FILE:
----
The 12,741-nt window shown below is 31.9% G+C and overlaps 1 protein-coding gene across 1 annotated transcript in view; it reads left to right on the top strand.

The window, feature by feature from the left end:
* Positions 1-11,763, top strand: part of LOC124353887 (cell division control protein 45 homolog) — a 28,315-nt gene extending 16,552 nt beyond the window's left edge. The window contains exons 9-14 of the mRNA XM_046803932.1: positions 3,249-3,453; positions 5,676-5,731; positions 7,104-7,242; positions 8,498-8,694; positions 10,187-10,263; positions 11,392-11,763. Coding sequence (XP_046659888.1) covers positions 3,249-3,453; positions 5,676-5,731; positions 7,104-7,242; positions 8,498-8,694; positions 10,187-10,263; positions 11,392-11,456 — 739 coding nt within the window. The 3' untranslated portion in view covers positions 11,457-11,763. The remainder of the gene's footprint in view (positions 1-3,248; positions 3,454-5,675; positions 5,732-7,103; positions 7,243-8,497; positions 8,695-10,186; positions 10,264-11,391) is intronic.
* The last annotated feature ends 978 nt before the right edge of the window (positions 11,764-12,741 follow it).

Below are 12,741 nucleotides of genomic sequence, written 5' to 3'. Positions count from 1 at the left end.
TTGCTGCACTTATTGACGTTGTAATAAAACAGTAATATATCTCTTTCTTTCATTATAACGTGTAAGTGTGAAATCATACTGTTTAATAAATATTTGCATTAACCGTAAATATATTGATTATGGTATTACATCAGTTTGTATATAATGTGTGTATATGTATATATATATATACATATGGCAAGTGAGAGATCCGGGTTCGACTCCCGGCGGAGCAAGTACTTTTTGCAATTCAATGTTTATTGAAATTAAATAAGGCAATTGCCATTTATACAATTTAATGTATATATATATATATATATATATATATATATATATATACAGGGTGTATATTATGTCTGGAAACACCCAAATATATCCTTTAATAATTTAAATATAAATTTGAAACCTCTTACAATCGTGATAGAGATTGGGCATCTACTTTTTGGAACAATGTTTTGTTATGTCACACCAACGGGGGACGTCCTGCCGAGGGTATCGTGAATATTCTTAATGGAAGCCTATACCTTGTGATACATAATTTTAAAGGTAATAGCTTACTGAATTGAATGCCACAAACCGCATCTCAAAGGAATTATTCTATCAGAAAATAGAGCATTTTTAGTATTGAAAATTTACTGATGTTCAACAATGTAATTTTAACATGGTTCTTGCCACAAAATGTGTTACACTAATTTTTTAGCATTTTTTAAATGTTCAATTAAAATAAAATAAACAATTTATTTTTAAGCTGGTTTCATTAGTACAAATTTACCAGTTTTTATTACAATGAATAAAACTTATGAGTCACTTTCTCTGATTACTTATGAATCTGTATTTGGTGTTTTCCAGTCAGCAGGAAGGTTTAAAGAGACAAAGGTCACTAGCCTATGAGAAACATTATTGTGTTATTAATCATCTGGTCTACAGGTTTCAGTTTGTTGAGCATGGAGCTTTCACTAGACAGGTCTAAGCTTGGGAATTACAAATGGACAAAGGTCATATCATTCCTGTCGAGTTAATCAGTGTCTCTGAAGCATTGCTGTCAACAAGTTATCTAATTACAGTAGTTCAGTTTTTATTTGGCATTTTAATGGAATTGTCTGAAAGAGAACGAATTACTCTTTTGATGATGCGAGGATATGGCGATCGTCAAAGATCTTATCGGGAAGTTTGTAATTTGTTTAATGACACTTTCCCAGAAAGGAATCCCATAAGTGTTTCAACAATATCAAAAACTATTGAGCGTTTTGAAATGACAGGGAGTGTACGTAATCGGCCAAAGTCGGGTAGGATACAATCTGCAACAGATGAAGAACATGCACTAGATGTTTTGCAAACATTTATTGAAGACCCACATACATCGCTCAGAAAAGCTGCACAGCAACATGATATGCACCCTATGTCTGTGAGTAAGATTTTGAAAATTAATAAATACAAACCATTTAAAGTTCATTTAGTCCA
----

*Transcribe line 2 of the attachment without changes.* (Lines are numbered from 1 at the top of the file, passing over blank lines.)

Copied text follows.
The window, feature by feature from the left end: